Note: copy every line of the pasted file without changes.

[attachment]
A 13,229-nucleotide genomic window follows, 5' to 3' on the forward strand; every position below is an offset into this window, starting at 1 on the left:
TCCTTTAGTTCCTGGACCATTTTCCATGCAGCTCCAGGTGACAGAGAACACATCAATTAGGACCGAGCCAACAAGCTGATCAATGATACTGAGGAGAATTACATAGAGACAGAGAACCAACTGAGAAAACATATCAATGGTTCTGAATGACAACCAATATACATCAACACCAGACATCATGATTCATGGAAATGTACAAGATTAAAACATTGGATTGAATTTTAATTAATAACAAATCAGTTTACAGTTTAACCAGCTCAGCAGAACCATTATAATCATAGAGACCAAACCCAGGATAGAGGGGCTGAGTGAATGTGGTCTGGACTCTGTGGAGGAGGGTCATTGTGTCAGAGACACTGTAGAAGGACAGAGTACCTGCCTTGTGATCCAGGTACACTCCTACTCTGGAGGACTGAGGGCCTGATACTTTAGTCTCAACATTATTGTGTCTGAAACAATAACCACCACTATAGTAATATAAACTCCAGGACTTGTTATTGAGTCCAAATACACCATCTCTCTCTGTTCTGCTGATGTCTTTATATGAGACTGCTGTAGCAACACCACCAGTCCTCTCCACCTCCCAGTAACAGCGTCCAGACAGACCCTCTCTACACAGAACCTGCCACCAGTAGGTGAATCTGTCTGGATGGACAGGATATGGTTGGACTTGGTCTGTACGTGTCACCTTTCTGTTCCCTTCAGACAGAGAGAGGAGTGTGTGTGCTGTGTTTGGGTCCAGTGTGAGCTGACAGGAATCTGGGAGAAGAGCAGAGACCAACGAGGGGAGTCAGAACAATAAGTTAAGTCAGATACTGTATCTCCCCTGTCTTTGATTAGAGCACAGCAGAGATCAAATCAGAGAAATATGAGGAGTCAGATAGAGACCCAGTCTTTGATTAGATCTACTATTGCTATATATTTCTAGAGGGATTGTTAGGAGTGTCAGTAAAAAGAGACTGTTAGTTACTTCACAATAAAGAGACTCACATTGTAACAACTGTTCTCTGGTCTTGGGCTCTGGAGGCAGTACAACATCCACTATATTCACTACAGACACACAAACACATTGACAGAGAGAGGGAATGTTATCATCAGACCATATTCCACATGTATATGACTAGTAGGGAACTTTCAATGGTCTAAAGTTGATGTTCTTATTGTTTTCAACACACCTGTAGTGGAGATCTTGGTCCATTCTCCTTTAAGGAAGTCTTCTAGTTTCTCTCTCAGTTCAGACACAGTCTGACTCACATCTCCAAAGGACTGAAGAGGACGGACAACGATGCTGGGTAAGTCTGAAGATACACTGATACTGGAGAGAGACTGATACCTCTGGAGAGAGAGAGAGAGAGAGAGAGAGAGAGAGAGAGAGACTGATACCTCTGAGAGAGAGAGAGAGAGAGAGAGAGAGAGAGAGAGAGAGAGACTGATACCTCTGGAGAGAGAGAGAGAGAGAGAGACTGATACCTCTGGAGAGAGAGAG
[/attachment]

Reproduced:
A 13,229-nucleotide genomic window follows, 5' to 3' on the forward strand; every position below is an offset into this window, starting at 1 on the left:
TCCTTTAGTTCCTGGACCATTTTCCATGCAGCTCCAGGTGACAGAGAACACATCAATTAGGACCGAGCCAACAAGCTGATCAATGATACTGAGGAGAATTACATAGAGACAGAGAACCAACTGAGAAAACATATCAATGGTTCTGAATGACAACCAATATACATCAACACCAGACATCATGATTCATGGAAATGTACAAGATTAAAACATTGGATTGAATTTTAATTAATAACAAATCAGTTTACAGTTTAACCAGCTCAGCAGAACCATTATAATCATAGAGACCAAACCCAGGATAGAGGGGCTGAGTGAATGTGGTCTGGACTCTGTGGAGGAGGGTCATTGTGTCAGAGACACTGTAGAAGGACAGAGTACCTGCCTTGTGATCCAGGTACACTCCTACTCTGGAGGACTGAGGGCCTGATACTTTAGTCTCAACATTATTGTGTCTGAAACAATAACCACCACTATAGTAATATAAACTCCAGGACTTGTTATTGAGTCCAAATACACCATCTCTCTCTGTTCTGCTGATGTCTTTATATGAGACTGCTGTAGCAACACCACCAGTCCTCTCCACCTCCCAGTAACAGCGTCCAGACAGACCCTCTCTACACAGAACCTGCCACCAGTAGGTGAATCTGTCTGGATGGACAGGATATGGTTGGACTTGGTCTGTACGTGTCACCTTTCTGTTCCCTTCAGACAGAGAGAGGAGTGTGTGTGCTGTGTTTGGGTCCAGTGTGAGCTGACAGGAATCTGGGAGAAGAGCAGAGACCAACGAGGGGAGTCAGAACAATAAGTTAAGTCAGATACTGTATCTCCCCTGTCTTTGATTAGAGCACAGCAGAGATCAAATCAGAGAAATATGAGGAGTCAGATAGAGACCCAGTCTTTGATTAGATCTACTATTGCTATATATTTCTAGAGGGATTGTTAGGAGTGTCAGTAAAAAGAGACTGTTAGTTACTTCACAATAAAGAGACTCACATTGTAACAACTGTTCTCTGGTCTTGGGCTCTGGAGGCAGTACAACATCCACTATATTCACTACAGACACACAAACACATTGACAGAGAGAGGGAATGTTATCATCAGACCATATTCCACATGTATATGACTAGTAGGGAACTTTCAATGGTCTAAAGTTGATGTTCTTATTGTTTTCAACACACCTGTAGTGGAGATCTTGGTCCATTCTCCTTTAAGGAAGTCTTCTAGTTTCTCTCTCAGTTCAGACACAGTCTGACTCACATCTCCAAAGGACTGAAGAGGACGGACAACGATGCTGGGTAAGTCTGAAGATACACTGATACTGGAGAGAGACTGATACCTCTGGAGAGAGAGAGAGAGAGAGAGAGAGAGAGAGAGAGAGACTGATACCTCTGAGAGAGAGAGAGAGAGAGAGAGAGAGAGAGAGAGAGAGAGACTGATACCTCTGGAGAGAGAGAGAGAGAGAGAGACTGATACCTCTGGAGAGAGAGAG